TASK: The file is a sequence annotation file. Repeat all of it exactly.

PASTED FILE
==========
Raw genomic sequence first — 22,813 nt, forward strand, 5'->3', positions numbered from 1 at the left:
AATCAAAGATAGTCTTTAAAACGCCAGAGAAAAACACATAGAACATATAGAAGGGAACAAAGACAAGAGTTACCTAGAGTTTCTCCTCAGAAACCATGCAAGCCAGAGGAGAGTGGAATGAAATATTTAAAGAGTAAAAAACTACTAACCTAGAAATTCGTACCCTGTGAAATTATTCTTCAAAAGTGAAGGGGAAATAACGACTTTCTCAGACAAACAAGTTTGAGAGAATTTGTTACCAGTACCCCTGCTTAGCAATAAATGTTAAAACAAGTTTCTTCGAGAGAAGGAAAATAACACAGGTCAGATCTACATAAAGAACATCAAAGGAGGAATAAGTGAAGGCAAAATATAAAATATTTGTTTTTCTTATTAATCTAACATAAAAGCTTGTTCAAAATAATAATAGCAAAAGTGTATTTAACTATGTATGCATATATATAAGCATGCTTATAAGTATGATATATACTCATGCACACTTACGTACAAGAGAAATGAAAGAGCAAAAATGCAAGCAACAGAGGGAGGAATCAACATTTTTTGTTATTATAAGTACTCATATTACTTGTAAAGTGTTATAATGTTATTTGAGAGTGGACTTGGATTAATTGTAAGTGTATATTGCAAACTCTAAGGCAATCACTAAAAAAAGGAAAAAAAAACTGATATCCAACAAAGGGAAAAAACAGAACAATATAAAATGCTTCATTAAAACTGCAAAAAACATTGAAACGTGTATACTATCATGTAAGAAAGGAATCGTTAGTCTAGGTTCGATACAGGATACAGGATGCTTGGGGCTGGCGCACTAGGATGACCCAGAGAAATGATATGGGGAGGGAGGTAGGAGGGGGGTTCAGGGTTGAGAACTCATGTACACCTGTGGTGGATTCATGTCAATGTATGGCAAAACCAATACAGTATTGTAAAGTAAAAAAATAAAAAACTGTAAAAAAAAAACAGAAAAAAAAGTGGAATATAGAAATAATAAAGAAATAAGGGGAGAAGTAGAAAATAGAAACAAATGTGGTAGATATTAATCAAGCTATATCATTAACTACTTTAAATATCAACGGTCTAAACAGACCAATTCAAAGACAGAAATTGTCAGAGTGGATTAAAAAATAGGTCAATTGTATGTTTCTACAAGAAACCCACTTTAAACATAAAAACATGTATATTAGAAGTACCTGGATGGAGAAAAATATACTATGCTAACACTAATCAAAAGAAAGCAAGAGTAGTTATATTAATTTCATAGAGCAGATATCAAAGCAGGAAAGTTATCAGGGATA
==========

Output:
Raw genomic sequence first — 22,813 nt, forward strand, 5'->3', positions numbered from 1 at the left:
AATCAAAGATAGTCTTTAAAACGCCAGAGAAAAACACATAGAACATATAGAAGGGAACAAAGACAAGAGTTACCTAGAGTTTCTCCTCAGAAACCATGCAAGCCAGAGGAGAGTGGAATGAAATATTTAAAGAGTAAAAAACTACTAACCTAGAAATTCGTACCCTGTGAAATTATTCTTCAAAAGTGAAGGGGAAATAACGACTTTCTCAGACAAACAAGTTTGAGAGAATTTGTTACCAGTACCCCTGCTTAGCAATAAATGTTAAAACAAGTTTCTTCGAGAGAAGGAAAATAACACAGGTCAGATCTACATAAAGAACATCAAAGGAGGAATAAGTGAAGGCAAAATATAAAATATTTGTTTTTCTTATTAATCTAACATAAAAGCTTGTTCAAAATAATAATAGCAAAAGTGTATTTAACTATGTATGCATATATATAAGCATGCTTATAAGTATGATATATACTCATGCACACTTACGTACAAGAGAAATGAAAGAGCAAAAATGCAAGCAACAGAGGGAGGAATCAACATTTTTTGTTATTATAAGTACTCATATTACTTGTAAAGTGTTATAATGTTATTTGAGAGTGGACTTGGATTAATTGTAAGTGTATATTGCAAACTCTAAGGCAATCACTAAAAAAAGGAAAAAAAAACTGATATCCAACAAAGGGAAAAAACAGAACAATATAAAATGCTTCATTAAAACTGCAAAAAACATTGAAACGTGTATACTATCATGTAAGAAAGGAATCGTTAGTCTAGGTTCGATACAGGATACAGGATGCTTGGGGCTGGCGCACTAGGATGACCCAGAGAAATGATATGGGGAGGGAGGTAGGAGGGGGGTTCAGGGTTGAGAACTCATGTACACCTGTGGTGGATTCATGTCAATGTATGGCAAAACCAATACAGTATTGTAAAGTAAAAAAATAAAAAACTGTAAAAAAAAAACAGAAAAAAAAGTGGAATATAGAAATAATAAAGAAATAAGGGGAGAAGTAGAAAATAGAAACAAATGTGGTAGATATTAATCAAGCTATATCATTAACTACTTTAAATATCAACGGTCTAAACAGACCAATTCAAAGACAGAAATTGTCAGAGTGGATTAAAAAATAGGTCAATTGTATGTTTCTACAAGAAACCCACTTTAAACATAAAAACATGTATATTAGAAGTACCTGGATGGAGAAAAATATACTATGCTAACACTAATCAAAAGAAAGCAAGAGTAGTTATATTAATTTCATAGAGCAGATATCAAAGCAGGAAAGTTATCAGGGATA